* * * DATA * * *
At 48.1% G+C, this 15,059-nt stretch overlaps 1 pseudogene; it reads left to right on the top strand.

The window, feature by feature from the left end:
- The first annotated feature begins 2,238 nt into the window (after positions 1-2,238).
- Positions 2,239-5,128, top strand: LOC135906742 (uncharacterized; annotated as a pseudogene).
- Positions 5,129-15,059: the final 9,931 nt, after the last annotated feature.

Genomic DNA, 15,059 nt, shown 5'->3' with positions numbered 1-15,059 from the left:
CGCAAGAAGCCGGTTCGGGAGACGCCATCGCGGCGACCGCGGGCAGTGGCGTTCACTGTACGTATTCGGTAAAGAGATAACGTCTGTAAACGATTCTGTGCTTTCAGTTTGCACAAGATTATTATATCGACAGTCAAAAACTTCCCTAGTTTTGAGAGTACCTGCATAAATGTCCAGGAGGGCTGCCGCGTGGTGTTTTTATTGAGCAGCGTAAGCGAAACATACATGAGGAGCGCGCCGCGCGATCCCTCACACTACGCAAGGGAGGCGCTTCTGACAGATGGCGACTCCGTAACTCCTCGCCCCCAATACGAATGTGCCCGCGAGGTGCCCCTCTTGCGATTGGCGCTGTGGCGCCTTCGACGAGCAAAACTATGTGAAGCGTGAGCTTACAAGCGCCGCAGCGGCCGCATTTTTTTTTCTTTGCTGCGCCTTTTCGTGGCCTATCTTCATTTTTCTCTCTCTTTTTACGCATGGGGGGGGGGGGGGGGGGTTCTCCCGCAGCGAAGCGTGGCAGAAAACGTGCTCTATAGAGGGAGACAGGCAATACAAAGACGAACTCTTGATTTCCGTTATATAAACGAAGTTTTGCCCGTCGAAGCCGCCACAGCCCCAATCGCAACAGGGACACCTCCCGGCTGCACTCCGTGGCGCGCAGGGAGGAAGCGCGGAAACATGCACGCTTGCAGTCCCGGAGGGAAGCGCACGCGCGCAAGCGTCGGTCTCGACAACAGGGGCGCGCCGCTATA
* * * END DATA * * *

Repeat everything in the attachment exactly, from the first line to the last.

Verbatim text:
At 48.1% G+C, this 15,059-nt stretch overlaps 1 pseudogene; it reads left to right on the top strand.

The window, feature by feature from the left end:
- The first annotated feature begins 2,238 nt into the window (after positions 1-2,238).
- Positions 2,239-5,128, top strand: LOC135906742 (uncharacterized; annotated as a pseudogene).
- Positions 5,129-15,059: the final 9,931 nt, after the last annotated feature.

Genomic DNA, 15,059 nt, shown 5'->3' with positions numbered 1-15,059 from the left:
CGCAAGAAGCCGGTTCGGGAGACGCCATCGCGGCGACCGCGGGCAGTGGCGTTCACTGTACGTATTCGGTAAAGAGATAACGTCTGTAAACGATTCTGTGCTTTCAGTTTGCACAAGATTATTATATCGACAGTCAAAAACTTCCCTAGTTTTGAGAGTACCTGCATAAATGTCCAGGAGGGCTGCCGCGTGGTGTTTTTATTGAGCAGCGTAAGCGAAACATACATGAGGAGCGCGCCGCGCGATCCCTCACACTACGCAAGGGAGGCGCTTCTGACAGATGGCGACTCCGTAACTCCTCGCCCCCAATACGAATGTGCCCGCGAGGTGCCCCTCTTGCGATTGGCGCTGTGGCGCCTTCGACGAGCAAAACTATGTGAAGCGTGAGCTTACAAGCGCCGCAGCGGCCGCATTTTTTTTTCTTTGCTGCGCCTTTTCGTGGCCTATCTTCATTTTTCTCTCTCTTTTTACGCATGGGGGGGGGGGGGGGGGGTTCTCCCGCAGCGAAGCGTGGCAGAAAACGTGCTCTATAGAGGGAGACAGGCAATACAAAGACGAACTCTTGATTTCCGTTATATAAACGAAGTTTTGCCCGTCGAAGCCGCCACAGCCCCAATCGCAACAGGGACACCTCCCGGCTGCACTCCGTGGCGCGCAGGGAGGAAGCGCGGAAACATGCACGCTTGCAGTCCCGGAGGGAAGCGCACGCGCGCAAGCGTCGGTCTCGACAACAGGGGCGCGCCGCTATA